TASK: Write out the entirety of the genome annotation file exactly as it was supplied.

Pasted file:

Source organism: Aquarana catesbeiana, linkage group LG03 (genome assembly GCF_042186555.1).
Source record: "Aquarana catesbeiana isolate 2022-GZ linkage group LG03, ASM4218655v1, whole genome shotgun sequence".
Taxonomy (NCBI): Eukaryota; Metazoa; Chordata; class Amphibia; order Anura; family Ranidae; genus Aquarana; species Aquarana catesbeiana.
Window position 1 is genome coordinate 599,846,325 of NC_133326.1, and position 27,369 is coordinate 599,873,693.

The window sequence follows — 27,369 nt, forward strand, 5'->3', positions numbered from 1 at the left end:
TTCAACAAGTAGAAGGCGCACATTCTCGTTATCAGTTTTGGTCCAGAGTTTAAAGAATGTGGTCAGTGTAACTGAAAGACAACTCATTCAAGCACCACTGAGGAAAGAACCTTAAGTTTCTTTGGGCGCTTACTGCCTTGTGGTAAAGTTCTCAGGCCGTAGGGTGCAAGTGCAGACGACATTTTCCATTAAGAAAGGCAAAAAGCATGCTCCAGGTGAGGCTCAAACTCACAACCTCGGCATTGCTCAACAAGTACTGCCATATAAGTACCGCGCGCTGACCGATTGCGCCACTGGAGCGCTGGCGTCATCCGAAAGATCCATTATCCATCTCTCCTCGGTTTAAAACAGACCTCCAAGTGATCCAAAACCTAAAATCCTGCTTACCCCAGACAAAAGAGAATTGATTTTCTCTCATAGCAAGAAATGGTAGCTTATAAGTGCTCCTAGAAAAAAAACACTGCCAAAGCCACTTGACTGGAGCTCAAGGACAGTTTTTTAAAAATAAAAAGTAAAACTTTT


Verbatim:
Source organism: Aquarana catesbeiana, linkage group LG03 (genome assembly GCF_042186555.1).
Source record: "Aquarana catesbeiana isolate 2022-GZ linkage group LG03, ASM4218655v1, whole genome shotgun sequence".
Taxonomy (NCBI): Eukaryota; Metazoa; Chordata; class Amphibia; order Anura; family Ranidae; genus Aquarana; species Aquarana catesbeiana.
Window position 1 is genome coordinate 599,846,325 of NC_133326.1, and position 27,369 is coordinate 599,873,693.

The window sequence follows — 27,369 nt, forward strand, 5'->3', positions numbered from 1 at the left end:
TTCAACAAGTAGAAGGCGCACATTCTCGTTATCAGTTTTGGTCCAGAGTTTAAAGAATGTGGTCAGTGTAACTGAAAGACAACTCATTCAAGCACCACTGAGGAAAGAACCTTAAGTTTCTTTGGGCGCTTACTGCCTTGTGGTAAAGTTCTCAGGCCGTAGGGTGCAAGTGCAGACGACATTTTCCATTAAGAAAGGCAAAAAGCATGCTCCAGGTGAGGCTCAAACTCACAACCTCGGCATTGCTCAACAAGTACTGCCATATAAGTACCGCGCGCTGACCGATTGCGCCACTGGAGCGCTGGCGTCATCCGAAAGATCCATTATCCATCTCTCCTCGGTTTAAAACAGACCTCCAAGTGATCCAAAACCTAAAATCCTGCTTACCCCAGACAAAAGAGAATTGATTTTCTCTCATAGCAAGAAATGGTAGCTTATAAGTGCTCCTAGAAAAAAAACACTGCCAAAGCCACTTGACTGGAGCTCAAGGACAGTTTTTTAAAAATAAAAAGTAAAACTTTT